"But since it would be too long to enumerate in such a volume as this the successions of all the churches, we shall confound all those who, in whatever manner, whether through self-satisfaction or vainglory, or through blindness and wicked opinion, assemble other than where it is proper, by pointing out here the successions of the bishops of the greatest and most ancient church known to all, founded and organized at Rome by the two most glorious apostles, Peter and Paul—that church which has the tradition and the faith with which comes down to us after having been announced to men by the apostles. For with this Church, because of its superior origin, all churches must agree, that is, all the faithful in the whole world. And it is in her that the faithful everywhere have maintained the apostolic tradition" (ibid., 3:3:2).
"Polycarp also was not only instructed by apostles, and conversed with many who had seen Christ, but was also, by apostles in Asia, appointed bishop of the church in Smyrna, whom I also saw in my early youth, for he tarried [on earth] a very long time, and, when a very old man, gloriously and most nobly suffering martyrdom, departed this life, having always taught the things which he had learned from the apostles, and which the Church has handed down, and which alone are true. To these things all the Asiatic churches testify, as do also those men who have succeeded Polycarp down to the present time" (ibid., 3:3:4).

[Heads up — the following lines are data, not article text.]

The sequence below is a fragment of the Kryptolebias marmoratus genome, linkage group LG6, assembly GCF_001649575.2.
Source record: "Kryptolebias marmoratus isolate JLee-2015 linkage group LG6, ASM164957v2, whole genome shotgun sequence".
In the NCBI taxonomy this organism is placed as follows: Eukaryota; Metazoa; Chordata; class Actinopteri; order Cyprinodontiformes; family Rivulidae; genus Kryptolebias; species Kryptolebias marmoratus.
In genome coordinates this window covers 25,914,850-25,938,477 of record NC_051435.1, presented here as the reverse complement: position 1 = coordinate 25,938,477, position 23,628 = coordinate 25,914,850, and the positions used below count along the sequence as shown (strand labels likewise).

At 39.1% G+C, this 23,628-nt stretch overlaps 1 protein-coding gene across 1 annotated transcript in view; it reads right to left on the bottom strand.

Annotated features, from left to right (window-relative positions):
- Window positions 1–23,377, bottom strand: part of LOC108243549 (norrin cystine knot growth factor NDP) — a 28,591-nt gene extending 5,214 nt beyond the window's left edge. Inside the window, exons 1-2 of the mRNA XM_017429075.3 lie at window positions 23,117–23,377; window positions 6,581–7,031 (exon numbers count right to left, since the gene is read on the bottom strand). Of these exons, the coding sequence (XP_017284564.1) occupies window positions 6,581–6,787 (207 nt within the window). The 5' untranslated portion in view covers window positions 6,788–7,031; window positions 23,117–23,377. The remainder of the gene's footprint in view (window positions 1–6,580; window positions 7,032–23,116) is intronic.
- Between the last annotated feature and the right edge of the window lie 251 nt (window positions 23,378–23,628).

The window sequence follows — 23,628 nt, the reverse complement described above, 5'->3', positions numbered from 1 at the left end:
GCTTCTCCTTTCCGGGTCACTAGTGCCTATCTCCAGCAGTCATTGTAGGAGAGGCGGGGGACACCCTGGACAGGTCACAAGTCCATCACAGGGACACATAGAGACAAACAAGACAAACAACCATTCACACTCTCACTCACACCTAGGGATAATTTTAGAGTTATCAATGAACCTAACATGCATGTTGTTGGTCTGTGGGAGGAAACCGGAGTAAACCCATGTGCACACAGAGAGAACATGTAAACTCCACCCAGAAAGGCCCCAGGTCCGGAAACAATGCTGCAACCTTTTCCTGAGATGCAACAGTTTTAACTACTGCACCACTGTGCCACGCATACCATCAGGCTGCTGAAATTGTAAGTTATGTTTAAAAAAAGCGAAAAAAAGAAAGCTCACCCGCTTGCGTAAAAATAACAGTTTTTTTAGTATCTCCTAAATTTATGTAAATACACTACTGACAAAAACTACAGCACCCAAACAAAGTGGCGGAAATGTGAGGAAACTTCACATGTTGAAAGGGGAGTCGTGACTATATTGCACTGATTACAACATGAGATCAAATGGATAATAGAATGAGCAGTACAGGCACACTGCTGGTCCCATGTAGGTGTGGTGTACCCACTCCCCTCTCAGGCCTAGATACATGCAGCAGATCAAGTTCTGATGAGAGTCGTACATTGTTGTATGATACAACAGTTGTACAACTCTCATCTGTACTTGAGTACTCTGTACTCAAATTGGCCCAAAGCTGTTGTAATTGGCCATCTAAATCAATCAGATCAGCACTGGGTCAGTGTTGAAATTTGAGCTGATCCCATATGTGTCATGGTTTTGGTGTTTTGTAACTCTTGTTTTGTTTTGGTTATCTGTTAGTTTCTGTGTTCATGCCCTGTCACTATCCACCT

"Since therefore we have such proofs, it is not necessary to seek the truth among others which it is easy to obtain from the Church; since the apostles, like a rich man [depositing his money] in a bank, lodged in her hands most copiously all things pertaining to the truth, so that every man, whosoever will, can draw from her the water of life. . . . For how stands the case? Suppose there arise a dispute relative to some important question among us, should we not have recourse to the most ancient churches with which the apostles held constant conversation, and learn from them what is certain and clear in regard to the present question?" (ibid., 3:4:1).
"[I]t is incumbent to obey the presbyters who are in the Church—those who, as I have shown, possess the succession from the apostles; those who, together with the succession of the episcopate, have received the infallible charism of truth, according to the good pleasure of the Father. But [it is also incumbent] to hold in suspicion others who depart from the primitive succession, and assemble themselves together in any place whatsoever, either as heretics of perverse minds, or as schismatics puffed up and self-pleasing, or again as hypocrites, acting thus for the sake of lucre and vainglory. For all these have fallen from the truth" (ibid., 4:26:2).
"The true knowledge is the doctrine of the apostles, and the ancient organization of the Church throughout the whole world, and the manifestation of the body of Christ according to the succession of bishops, by which succession the bishops have handed down the Church which is found everywhere" (ibid., 4:33:8).
For more Fathers on Church authority and apostolic succession, go here.